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A solution to the cooperation problem
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02:58, 13 June 2007
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tagline=What to do when everybody wants to get along, but can't seem to. |
blurb=This essay is effectively a response to Zhen’s excellently phrased editorial which discussed the effects of cooperation—and the overall lack of cooperation, in spite of its benefits. I also propose a solution which addresses the problems created by both cooperation and a lack of it--a cooperative licensing agreement of data between sites. }}
We are living in what is effectively a niche market from the get-go. Pokémon is a niche interest. Certainly, judging by animé viewership and game sales, it is quite a large niche, with quite literally millions around the globe who share a common interest, but it is not even a notable plurality in the human race, much less a majority. And there is a significant amount of overlapping content needlessly: within the Pokédexes, within the Episode reviews, within the card write-ups. That is a short list, which I know goes on, but I will forsake an exhaustive list, as brevity is the soul of wit, as they say.
A conglomerate fan site—even with different forums—would be ideal, naturally. It would save money (shared server space and top-end domain names), save time spent digging around for data, and appeal to every interest in the fan community, as the community is, effectively, controlled by various factions, each with their own interest. It could produce one robust, data-filled, well-coded Pokédex which essentially every fan could use, and a well-fact-checked episode guide database. The idea of limitless potential is perhaps slightly exaggerated, but it would not be extreme to suggest that there would be a significant amount of room for growth through connectivity and ease of use. But this is probably the worst thing that could possibly come out of the fan community as a whole.
There are two key reasons for this: the need for rivalry, and the problems of bureaucracy. Both could be solved with the presence of a cooperative license between fan sites.
Rival sites inspire competition, which inspires progress, and progress spurs fan interest in periods of ‘downtime’ in the franchise. Without sites competing for better product, there would be little use for innovation, which would make the conglomerate-site quite boring. Without this progress, and with a user desire to somehow ‘pass the time,’ the fan community would slow significantly during the period between game releases. There would be nothing new on the site, nor any promise of something new to be excited about. Fans would have no reason to ‘stick around’ on the forums, which are the main source of returning users for our websites. Discussion about the future and its prospects is a significant motivator for debate, and more features allow this discussion to move more smoothly. Rivalry drives the 'economy' if fan sites.
Bureaucracy is another primary problem for any organization. The more people we involve, the more needless jobs get created—which, in turn, slows down progress and innovation, compounding the problems created by the first point. If a project has to go from conception to preliminary approval, and then to managerial approval, and then to ‘owner’ or ‘board’ approval, and then back down to the planning stage, and so on, it will take forever to accomplish. By keeping each site relatively small, with a staff certainly maxing out in the double-digits, we ensure that progress can go quickly. To use a Bulbagarden example, from the inception of the Bulbapedia to its public release, about 3 months elapsed. We had about 10 people working on the project in pre-release, and everything rolled very smoothly—and look at everything now.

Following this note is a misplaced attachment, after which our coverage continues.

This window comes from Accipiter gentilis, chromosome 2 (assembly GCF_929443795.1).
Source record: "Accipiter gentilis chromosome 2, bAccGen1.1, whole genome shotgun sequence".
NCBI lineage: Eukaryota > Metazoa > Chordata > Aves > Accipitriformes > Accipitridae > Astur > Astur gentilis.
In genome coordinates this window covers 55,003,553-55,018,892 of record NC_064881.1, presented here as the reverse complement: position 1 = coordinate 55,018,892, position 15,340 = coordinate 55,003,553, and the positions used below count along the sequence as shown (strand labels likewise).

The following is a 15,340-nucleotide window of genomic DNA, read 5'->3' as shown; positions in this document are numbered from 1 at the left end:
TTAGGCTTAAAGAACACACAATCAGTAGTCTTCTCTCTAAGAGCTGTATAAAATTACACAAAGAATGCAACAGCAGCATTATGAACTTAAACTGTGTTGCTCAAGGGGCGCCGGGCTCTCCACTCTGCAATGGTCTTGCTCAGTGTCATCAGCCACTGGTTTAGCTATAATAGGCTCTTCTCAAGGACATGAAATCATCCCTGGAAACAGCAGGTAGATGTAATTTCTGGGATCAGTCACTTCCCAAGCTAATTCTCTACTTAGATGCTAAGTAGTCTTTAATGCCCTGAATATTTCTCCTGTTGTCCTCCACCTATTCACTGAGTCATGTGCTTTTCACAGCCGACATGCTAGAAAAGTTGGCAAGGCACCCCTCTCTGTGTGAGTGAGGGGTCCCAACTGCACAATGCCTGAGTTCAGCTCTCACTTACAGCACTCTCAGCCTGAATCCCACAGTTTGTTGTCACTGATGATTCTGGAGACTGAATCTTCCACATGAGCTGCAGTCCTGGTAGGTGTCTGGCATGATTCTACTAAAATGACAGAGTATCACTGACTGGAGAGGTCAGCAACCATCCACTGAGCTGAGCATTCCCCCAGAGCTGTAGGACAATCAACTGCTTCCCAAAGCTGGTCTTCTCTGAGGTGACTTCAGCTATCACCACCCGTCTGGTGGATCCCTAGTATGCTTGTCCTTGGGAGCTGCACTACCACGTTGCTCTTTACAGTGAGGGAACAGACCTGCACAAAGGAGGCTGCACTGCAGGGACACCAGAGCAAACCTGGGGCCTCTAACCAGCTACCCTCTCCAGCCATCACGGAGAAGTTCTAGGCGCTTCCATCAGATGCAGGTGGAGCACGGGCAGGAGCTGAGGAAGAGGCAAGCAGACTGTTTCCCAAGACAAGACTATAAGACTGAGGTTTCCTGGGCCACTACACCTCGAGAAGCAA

The main solution to this problem, which would maintain both the integrity of a free-market competitive system and reap the benefits of a cooperative site system, would be a cooperative licensing agreement regarding data between major sites. The licensing agreement would ensure that people outside of the consortium would be locked out of the data, but those within it would collectively share their data (although not necessarily their ‘scoops’) in order to benefit each other. Data, once it is released, is ultimately in the public domain anyway—but the compiled source data is not always easy to establish in a usable format.
The wording of it all would be pored over incessantly, I’m sure, but it can certainly be done. It wouldn’t be overly difficult to find a handful of charter members—medium-large sites would be more than willing to sign on. The benefits outweigh the risks big-time for everyone, saving time on menial tasks and reserving it for innovation and new projects which benefit the community at large. It won’t be an easy pill to swallow for everyone, without question—there will be some who will want to protect their work, and that’s fair, but misguided. A collection of data, simply by being ‘put out there,’ can be taken if someone puts in time and effort to copying down factual data from one place to another in a tabular form. There’s no ‘intellectual property rights protection’ going on. All it amounts to is helping each other out towards a common goal—a good, user-friendly site. And, as Zhen said, we could use a little more collaboration in this community, instead of constantly being at each other’s throats, as we have been in the past.
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